Why to start learning from data science mentors in the 2020s?

April 26th 2020

If you are familiar with jobs in data science, you may have seen many articles on how these positions are growing in popularity among employers. The number of expert educational options has grown extensively over recent years and the labor market has expanded as well. However, the promotional articles can be misleading, creating misconceptions, and can be discouraging when reality appears to be very different.

It is not 2000s anymore

When Data Science was introduced to the world, the labor market was not ready for this new highly specialized field. The term data science was presented as an alternative to computer science in 1974. However, data scientist as a job title was not used until 2008.

In the beginning, companies hired inexperienced people, mostly right after universities, which did not offer relevant education yet. In the years of 20016-2019, data scientist was considered the best job and the third-best ranked for 2020.

With the increasing number of investments in building (or shifting) to data-driven solutions, the need for experts in the filed rises as well. Even though the number of open positions is growing, there aren’t enough skilled professionals, it is hard to land a good job and develop yourself. The gap between supply and demand within the respective field is quite deep, yet those who try to find it difficult.

It is getting harder to get noticed

With the progress of the field and technology, companies also raise their expectations.

It can be compared to trying to fish in the very small pool with other 100 fishermen and still not every fish will be picked out. Many people know what data science is, have basic skills, want to find a job in this area, see hundreds of job postings on lower levels and despite that still don’t get employed.

From many discussions with potential candidates, hiring companies, and our market observations, that the problem is a lack of particular skills, not just general understanding, which are hard to acquire independently, and it takes too long to get on the entry-level. Unless you have a mentor that directs you the right way.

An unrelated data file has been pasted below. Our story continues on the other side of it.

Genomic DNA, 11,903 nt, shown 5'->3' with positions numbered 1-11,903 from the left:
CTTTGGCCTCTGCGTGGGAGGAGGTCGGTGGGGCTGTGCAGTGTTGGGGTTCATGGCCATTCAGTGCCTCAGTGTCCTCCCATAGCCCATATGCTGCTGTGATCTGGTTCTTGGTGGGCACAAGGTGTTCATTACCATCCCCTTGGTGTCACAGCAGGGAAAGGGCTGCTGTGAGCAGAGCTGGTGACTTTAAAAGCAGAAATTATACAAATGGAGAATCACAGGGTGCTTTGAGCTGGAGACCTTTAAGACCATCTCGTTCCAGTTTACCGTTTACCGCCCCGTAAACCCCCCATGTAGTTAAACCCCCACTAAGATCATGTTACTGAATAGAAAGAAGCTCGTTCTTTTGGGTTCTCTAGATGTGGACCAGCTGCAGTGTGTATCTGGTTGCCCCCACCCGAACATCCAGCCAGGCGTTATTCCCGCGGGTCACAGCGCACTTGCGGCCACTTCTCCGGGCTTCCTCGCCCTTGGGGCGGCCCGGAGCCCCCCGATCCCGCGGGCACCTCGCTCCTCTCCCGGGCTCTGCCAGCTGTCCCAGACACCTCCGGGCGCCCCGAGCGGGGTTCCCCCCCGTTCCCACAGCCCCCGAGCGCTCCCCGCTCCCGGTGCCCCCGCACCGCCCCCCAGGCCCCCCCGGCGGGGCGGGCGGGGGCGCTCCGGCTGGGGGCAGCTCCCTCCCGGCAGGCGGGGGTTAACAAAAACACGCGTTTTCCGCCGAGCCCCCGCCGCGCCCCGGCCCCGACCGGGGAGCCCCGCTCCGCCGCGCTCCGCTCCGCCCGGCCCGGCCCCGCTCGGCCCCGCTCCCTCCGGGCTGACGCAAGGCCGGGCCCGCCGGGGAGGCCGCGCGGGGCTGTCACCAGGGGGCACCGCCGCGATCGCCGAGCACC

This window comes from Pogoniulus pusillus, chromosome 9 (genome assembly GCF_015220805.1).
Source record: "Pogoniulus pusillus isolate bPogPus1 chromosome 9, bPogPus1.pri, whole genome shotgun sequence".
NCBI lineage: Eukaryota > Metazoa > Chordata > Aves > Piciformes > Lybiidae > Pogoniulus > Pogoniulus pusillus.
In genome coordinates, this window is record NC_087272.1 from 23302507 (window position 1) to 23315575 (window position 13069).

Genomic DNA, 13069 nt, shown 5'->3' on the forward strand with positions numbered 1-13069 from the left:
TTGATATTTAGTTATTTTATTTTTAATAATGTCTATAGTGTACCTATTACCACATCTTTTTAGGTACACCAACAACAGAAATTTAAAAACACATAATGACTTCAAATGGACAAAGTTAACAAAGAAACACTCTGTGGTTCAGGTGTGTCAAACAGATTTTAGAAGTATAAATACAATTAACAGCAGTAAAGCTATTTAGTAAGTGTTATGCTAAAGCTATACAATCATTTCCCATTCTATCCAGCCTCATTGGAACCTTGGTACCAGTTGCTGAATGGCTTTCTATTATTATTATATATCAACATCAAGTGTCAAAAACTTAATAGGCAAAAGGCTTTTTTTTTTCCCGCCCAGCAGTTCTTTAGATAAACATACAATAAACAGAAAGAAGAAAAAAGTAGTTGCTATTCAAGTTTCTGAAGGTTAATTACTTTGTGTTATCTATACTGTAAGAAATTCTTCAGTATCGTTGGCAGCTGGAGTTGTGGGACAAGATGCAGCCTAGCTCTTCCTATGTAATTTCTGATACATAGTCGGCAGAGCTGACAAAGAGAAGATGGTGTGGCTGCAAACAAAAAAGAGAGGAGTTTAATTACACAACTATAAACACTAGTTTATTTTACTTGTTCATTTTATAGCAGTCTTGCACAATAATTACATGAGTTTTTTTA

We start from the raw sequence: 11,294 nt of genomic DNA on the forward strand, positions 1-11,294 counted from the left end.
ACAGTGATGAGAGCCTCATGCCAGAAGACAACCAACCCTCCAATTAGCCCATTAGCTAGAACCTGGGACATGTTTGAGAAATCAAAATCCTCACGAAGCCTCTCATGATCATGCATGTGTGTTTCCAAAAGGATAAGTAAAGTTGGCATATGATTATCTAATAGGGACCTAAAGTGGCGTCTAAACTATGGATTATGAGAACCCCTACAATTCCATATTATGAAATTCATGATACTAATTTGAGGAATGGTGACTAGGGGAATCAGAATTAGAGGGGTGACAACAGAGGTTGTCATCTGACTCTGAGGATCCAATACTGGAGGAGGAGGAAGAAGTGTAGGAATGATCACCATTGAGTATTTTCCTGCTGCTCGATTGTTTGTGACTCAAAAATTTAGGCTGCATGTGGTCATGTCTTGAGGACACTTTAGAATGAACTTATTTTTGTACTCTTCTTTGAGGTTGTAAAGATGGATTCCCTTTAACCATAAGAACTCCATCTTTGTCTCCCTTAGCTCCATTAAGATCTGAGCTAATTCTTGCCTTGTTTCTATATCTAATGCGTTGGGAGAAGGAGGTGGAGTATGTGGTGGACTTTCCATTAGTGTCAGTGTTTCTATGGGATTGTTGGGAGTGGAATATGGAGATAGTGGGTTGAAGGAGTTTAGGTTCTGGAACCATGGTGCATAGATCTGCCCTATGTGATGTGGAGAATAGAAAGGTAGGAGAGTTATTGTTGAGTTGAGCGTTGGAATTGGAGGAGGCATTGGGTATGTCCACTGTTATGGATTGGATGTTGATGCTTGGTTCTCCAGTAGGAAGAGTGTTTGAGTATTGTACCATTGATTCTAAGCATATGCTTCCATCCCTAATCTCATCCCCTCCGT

Applied theory

Advice and information from an expert can really make a change and help to level up on the career path. And not just that. Many studies have shown that learning something new efficiently is when it is accompanied by practice, seeing the real examples. It makes the information more “tangible” when only reading a book can be too abstract, especially in such a complex field that is data science.

What are the main concerns?

Usually, when we talk to data science newbies, they face different challenges on their way to becoming data science specialists, but they agree on a few things when it comes to professional mentorship.

Problem #1: Who do you need? Mentor or a tutor?

Many definitions describe a professional, who can help you develop yourself in various fields. They might seem all the same, but there is a difference in the meaning. Just to briefly demonstrate the distinction of a few:

  • A mentor provides support, advice, and guidance in navigating work situations, shares knowledge, resources, and expertise, gives feedback, and constructive criticism, helps to look at problems from a different perspective and find an appropriate solution. In general, a mentor is an example to emulate and helps to develop relevant skills for the present project and future career path.

  • A more structured and formal way of development is provided by a coach in a shorter time. A coach helps to defined goals and particular tasks to be followed, however, they do not necessarily have first-hand experience in the field they coach. Their main goal normally is to increase your performance.

  • More established senior in the field that provides connections to important people and resources, advocates for you and opens new doors regarding significant career advancement is known as a sponsor.

  • A term tutor is used more commonly in academic circles. They are proficient in a specific subject and educate that specific technical expertise, help to fix immediate or short-term issues.

Problem #2: Where do you find the expert?

Another obstacle to overcome is to find a reliable expert you can trust, who will be approachable and willing to guide you. Commonly, people seek advice in their circles, on the job, within a community, but when a person is just starting, the network is very small. Survey on Mentorship, help in 2019, revealed, that the demand for mentors is high, yet the supply is quite low. Which means, not only it is hard to find the person with the particular expertise willing to mentor you, they might not be available when you need them. And professional mentoring is very expensive

Problem #3: Will the acquired knowledge be useful for my new job/project?

If you ever tried to learn something new, you most probably found too many articles to read, too many courses to take, classes, podcasts, videos, books, etc. You see lots of similarities within all the content, sometimes find a new perspective. And not to mention how many different paths you can choose, e.g. what programing language you need? What tool do you need to use? But what is relevant and needed and what is not that important?